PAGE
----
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Ng Files Motion To Dismiss

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As highlighted in this prior post, in November 2018 the DOJ criminally charged former Goldman Sachs executives Tim Leissner and Ng Chong Hwa (Roger Ng) (along with Low Taek Jho – Jho Low) with Foreign Corrupt Practices Act offenses for paying bribes to various Malaysian and Abu Dhabi officials in connection with 1Malaysia Development Berhad (1MDB), Malaysia’s state-owned and state-controlled investment development company.

Leissner pleaded guilty and in October Goldman Sachs resolved a net $1.66 billion FCPA enforcement action based on the same conduct. (See additional posts here and here).

Ng is mounting a defense and recently filed this motion to dismiss (an entire section of which is redacted). As highlighted below, Ng argues that the DOJ’s case against him suffers from several factual errors and legal deficiencies. Ng also suggests that the DOJ scripted Leissner’s guilty plea and that Goldman’s DPA was entered into for reasons of risk aversion and otherwise compromises his ability to defend himself.

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FCPA Flash Podcast – A Conversation With Joan Meyer And Matthew Ridings About Privilege Issues In Internal Investigations

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The FCPA Flash podcast provides in an audio format the same fresh, candid, and informed commentary about the Foreign Corrupt Practices Act and related topics as readers have come to expect from written posts on FCPA Professor.

This FCPA Flash podcast episode is a conversation with Thompson Hine attorneys Joan Meyer and Matthew Ridings. During the podcast, Meyer and Ridings use two FCPA related civil actions (here and here) to discuss privilege issues associated with internal investigations.

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A Compliance Professional Speaks

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[This post was originally published on FCPA Professor on November 12, 2014 by an anonymous compliance professional]

When you’re the Chief Compliance Officer (“CCO”) of a company that ends up in the middle of one of “those” all-encompassing FCPA investigations (as if there’s any other kind), people often want to know . . . what is it like?  How does it feel to be at ground zero of pure FCPA adrenaline?   This is my answer,  based on my repeated experiences.  I wish I could say it just happened once.  This is also based on my discussions with other CCOs.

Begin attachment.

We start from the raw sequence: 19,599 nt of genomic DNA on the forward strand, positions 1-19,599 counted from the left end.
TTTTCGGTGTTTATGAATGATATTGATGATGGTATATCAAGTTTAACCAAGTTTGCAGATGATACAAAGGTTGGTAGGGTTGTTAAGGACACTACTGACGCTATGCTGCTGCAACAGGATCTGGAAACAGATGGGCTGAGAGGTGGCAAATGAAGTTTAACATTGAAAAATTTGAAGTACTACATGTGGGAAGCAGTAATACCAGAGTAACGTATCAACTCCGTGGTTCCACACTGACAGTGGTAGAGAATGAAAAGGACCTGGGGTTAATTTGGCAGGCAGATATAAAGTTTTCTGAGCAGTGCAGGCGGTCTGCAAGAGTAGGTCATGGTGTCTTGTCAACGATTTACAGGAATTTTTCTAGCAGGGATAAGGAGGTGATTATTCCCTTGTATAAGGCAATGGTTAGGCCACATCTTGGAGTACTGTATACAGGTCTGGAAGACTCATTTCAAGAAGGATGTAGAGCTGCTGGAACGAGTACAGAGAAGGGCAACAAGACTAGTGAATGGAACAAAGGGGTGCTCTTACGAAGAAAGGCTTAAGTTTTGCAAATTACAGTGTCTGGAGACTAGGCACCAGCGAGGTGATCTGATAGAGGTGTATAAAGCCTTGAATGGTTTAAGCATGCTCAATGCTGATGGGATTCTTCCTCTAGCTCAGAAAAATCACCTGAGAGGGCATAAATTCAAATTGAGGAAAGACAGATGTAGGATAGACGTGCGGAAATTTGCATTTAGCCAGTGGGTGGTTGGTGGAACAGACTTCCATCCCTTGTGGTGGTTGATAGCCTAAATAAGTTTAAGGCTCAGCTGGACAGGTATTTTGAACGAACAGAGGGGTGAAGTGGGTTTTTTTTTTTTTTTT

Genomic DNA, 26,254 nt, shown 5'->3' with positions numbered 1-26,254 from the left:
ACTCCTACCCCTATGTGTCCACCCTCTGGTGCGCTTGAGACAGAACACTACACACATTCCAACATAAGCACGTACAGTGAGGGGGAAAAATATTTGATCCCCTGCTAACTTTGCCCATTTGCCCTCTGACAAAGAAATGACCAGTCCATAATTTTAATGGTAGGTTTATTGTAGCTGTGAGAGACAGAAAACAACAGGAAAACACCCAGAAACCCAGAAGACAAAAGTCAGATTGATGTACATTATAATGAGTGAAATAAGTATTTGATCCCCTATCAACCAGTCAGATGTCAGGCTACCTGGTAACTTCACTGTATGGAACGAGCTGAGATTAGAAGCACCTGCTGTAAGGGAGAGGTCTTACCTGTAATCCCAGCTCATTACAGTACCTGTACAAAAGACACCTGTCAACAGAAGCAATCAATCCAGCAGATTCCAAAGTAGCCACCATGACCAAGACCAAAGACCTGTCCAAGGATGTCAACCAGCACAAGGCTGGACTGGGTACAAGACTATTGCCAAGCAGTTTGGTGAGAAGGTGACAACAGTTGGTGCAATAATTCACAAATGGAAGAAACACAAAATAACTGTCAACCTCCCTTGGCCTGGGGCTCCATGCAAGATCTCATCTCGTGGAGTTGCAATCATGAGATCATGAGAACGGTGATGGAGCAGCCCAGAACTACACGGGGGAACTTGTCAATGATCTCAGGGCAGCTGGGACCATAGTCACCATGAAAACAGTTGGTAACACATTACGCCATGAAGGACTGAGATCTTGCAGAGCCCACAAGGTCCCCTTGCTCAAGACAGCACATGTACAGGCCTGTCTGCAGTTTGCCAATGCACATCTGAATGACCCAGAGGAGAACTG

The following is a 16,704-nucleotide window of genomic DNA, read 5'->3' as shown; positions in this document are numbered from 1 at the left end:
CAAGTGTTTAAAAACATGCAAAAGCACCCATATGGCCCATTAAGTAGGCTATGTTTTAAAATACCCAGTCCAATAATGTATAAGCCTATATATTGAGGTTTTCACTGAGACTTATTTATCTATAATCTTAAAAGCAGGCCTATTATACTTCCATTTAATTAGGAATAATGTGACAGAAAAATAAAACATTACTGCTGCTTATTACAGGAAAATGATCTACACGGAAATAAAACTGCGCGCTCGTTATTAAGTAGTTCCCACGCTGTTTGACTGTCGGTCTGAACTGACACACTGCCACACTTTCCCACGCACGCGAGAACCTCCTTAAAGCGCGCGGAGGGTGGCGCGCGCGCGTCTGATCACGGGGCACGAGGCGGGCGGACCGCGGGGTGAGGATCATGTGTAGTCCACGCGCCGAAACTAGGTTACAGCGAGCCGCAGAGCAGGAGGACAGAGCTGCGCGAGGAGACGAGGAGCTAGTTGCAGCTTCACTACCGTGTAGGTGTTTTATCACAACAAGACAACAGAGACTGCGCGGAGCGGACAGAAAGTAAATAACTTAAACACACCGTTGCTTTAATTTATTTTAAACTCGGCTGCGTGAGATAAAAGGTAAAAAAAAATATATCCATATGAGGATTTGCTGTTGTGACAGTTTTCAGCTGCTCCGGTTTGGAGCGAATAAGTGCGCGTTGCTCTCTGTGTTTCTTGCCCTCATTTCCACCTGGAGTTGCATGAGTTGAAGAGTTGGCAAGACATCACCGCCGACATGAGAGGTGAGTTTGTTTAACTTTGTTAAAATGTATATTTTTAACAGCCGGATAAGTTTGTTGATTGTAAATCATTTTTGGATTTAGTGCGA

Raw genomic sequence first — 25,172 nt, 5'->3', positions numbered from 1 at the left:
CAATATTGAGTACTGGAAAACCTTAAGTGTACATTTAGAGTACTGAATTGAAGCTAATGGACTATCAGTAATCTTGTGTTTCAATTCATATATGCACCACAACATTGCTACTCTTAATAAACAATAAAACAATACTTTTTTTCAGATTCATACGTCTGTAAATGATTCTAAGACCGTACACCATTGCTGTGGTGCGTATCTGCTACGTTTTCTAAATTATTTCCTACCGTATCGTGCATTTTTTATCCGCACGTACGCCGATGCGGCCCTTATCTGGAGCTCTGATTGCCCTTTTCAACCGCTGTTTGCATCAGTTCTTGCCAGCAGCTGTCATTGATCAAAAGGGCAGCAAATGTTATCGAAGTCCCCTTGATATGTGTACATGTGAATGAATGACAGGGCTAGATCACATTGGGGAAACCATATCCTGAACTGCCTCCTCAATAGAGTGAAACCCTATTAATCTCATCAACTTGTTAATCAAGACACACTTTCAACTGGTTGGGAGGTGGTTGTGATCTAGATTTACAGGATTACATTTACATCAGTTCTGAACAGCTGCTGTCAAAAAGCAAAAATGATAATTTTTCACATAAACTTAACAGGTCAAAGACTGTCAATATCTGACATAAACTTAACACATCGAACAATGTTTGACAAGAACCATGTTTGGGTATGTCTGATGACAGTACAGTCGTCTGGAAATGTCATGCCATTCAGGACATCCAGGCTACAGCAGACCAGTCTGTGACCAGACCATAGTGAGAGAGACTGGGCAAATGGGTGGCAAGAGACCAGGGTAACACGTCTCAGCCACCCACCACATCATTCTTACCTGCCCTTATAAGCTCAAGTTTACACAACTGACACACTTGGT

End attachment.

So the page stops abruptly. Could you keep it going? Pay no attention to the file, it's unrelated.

It’s a rollercoaster with few ups and a lot of downs.

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Friday Roundup

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Sentenced, just saying, scrutiny alerts and updates, fallout, and what’s the difference? It’s all here in the Friday roundup.

Sentenced

As highlighted in this prior post, earlier this year Frank James Lyon (the owner of Lyon Associates Inc. – a privately held engineering and consulting company headquartered in Hawaii) pleaded guilty to violating the Foreign Corrupt Practices Act (based on things of value provided to officials in the Federated States of Micronesia) as well as paying bribes to an agent of an organization receiving federal funds (based on things of value provided to officials with a Hawaii governmental agency – State Agency).

As highlighted in this DOJ release, Lyon was recently sentenced to 30 months in prison.

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Judge “Deeply Troubled” By DOJ’s Outsourcing Of Investigations

McMahon

Resolution documents in corporate Foreign Corrupt Practices Act enforcement action frequently highlight the company’s cooperation, making witnesses available for interviews, identification and translation of relevant documents, etc. (see here for an example).

Given this typical dynamic in corporate FCPA enforcement actions, this recent decision by U.S. District Court Judge Colleen McMahon (pictured – Chief Judge of the S.D.N.Y), while outside the FCPA context, is FCPA relevant in that Judge McMahon stated that she was “deeply troubled” by the DOJ’s outsourcing of investigations.

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